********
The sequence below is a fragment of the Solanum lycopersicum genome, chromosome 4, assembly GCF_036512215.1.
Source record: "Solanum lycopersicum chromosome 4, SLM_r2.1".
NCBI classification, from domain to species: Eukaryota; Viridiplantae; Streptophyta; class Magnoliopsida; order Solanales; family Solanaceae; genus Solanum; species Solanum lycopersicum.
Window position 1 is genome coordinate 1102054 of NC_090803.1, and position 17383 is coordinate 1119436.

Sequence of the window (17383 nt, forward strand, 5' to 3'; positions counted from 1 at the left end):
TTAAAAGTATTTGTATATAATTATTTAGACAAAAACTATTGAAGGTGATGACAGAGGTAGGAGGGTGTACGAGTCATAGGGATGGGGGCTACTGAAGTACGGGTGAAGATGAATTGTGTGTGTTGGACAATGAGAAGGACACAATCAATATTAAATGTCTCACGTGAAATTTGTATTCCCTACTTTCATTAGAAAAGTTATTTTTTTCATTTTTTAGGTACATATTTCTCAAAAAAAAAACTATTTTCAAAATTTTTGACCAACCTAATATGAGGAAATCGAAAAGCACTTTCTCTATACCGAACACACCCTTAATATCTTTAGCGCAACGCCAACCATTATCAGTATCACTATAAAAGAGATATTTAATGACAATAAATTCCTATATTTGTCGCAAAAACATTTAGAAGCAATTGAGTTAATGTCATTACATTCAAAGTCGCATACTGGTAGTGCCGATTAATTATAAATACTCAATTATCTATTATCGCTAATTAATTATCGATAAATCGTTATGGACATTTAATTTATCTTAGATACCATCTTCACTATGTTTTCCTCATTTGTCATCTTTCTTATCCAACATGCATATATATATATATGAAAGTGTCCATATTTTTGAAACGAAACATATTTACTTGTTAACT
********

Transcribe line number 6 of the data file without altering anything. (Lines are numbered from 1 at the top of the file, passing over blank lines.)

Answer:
TTAAAAGTATTTGTATATAATTATTTAGACAAAAACTATTGAAGGTGATGACAGAGGTAGGAGGGTGTACGAGTCATAGGGATGGGGGCTACTGAAGTACGGGTGAAGATGAATTGTGTGTGTTGGACAATGAGAAGGACACAATCAATATTAAATGTCTCACGTGAAATTTGTATTCCCTACTTTCATTAGAAAAGTTATTTTTTTCATTTTTTAGGTACATATTTCTCAAAAAAAAAACTATTTTCAAAATTTTTGACCAACCTAATATGAGGAAATCGAAAAGCACTTTCTCTATACCGAACACACCCTTAATATCTTTAGCGCAACGCCAACCATTATCAGTATCACTATAAAAGAGATATTTAATGACAATAAATTCCTATATTTGTCGCAAAAACATTTAGAAGCAATTGAGTTAATGTCATTACATTCAAAGTCGCATACTGGTAGTGCCGATTAATTATAAATACTCAATTATCTATTATCGCTAATTAATTATCGATAAATCGTTATGGACATTTAATTTATCTTAGATACCATCTTCACTATGTTTTCCTCATTTGTCATCTTTCTTATCCAACATGCATATATATATATATGAAAGTGTCCATATTTTTGAAACGAAACATATTTACTTGTTAACT